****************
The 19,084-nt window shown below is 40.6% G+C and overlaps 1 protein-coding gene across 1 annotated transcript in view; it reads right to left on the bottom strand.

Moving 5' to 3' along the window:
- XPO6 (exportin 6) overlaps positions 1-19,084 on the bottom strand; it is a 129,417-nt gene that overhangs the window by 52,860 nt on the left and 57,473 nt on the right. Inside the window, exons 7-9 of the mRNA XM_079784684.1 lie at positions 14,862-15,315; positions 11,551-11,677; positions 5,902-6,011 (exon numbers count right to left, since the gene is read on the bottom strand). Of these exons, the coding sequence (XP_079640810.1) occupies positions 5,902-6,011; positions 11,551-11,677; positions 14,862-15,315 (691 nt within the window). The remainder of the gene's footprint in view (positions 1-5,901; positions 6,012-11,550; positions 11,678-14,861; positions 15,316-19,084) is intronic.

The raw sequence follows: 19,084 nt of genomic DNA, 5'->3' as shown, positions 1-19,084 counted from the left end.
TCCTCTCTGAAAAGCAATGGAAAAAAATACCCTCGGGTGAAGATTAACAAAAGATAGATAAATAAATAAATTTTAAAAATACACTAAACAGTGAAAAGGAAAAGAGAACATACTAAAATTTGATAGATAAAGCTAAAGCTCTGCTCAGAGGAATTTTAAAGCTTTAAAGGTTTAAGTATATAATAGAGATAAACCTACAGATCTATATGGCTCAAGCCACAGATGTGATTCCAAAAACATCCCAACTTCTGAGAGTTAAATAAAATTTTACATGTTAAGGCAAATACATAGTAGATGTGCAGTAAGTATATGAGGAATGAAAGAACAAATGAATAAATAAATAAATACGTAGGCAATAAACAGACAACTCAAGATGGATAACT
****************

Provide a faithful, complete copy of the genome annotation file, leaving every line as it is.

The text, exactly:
The 19,084-nt window shown below is 40.6% G+C and overlaps 1 protein-coding gene across 1 annotated transcript in view; it reads right to left on the bottom strand.

Moving 5' to 3' along the window:
- XPO6 (exportin 6) overlaps positions 1-19,084 on the bottom strand; it is a 129,417-nt gene that overhangs the window by 52,860 nt on the left and 57,473 nt on the right. Inside the window, exons 7-9 of the mRNA XM_079784684.1 lie at positions 14,862-15,315; positions 11,551-11,677; positions 5,902-6,011 (exon numbers count right to left, since the gene is read on the bottom strand). Of these exons, the coding sequence (XP_079640810.1) occupies positions 5,902-6,011; positions 11,551-11,677; positions 14,862-15,315 (691 nt within the window). The remainder of the gene's footprint in view (positions 1-5,901; positions 6,012-11,550; positions 11,678-14,861; positions 15,316-19,084) is intronic.

The raw sequence follows: 19,084 nt of genomic DNA, 5'->3' as shown, positions 1-19,084 counted from the left end.
TCCTCTCTGAAAAGCAATGGAAAAAAATACCCTCGGGTGAAGATTAACAAAAGATAGATAAATAAATAAATTTTAAAAATACACTAAACAGTGAAAAGGAAAAGAGAACATACTAAAATTTGATAGATAAAGCTAAAGCTCTGCTCAGAGGAATTTTAAAGCTTTAAAGGTTTAAGTATATAATAGAGATAAACCTACAGATCTATATGGCTCAAGCCACAGATGTGATTCCAAAAACATCCCAACTTCTGAGAGTTAAATAAAATTTTACATGTTAAGGCAAATACATAGTAGATGTGCAGTAAGTATATGAGGAATGAAAGAACAAATGAATAAATAAATAAATACGTAGGCAATAAACAGACAACTCAAGATGGATAACT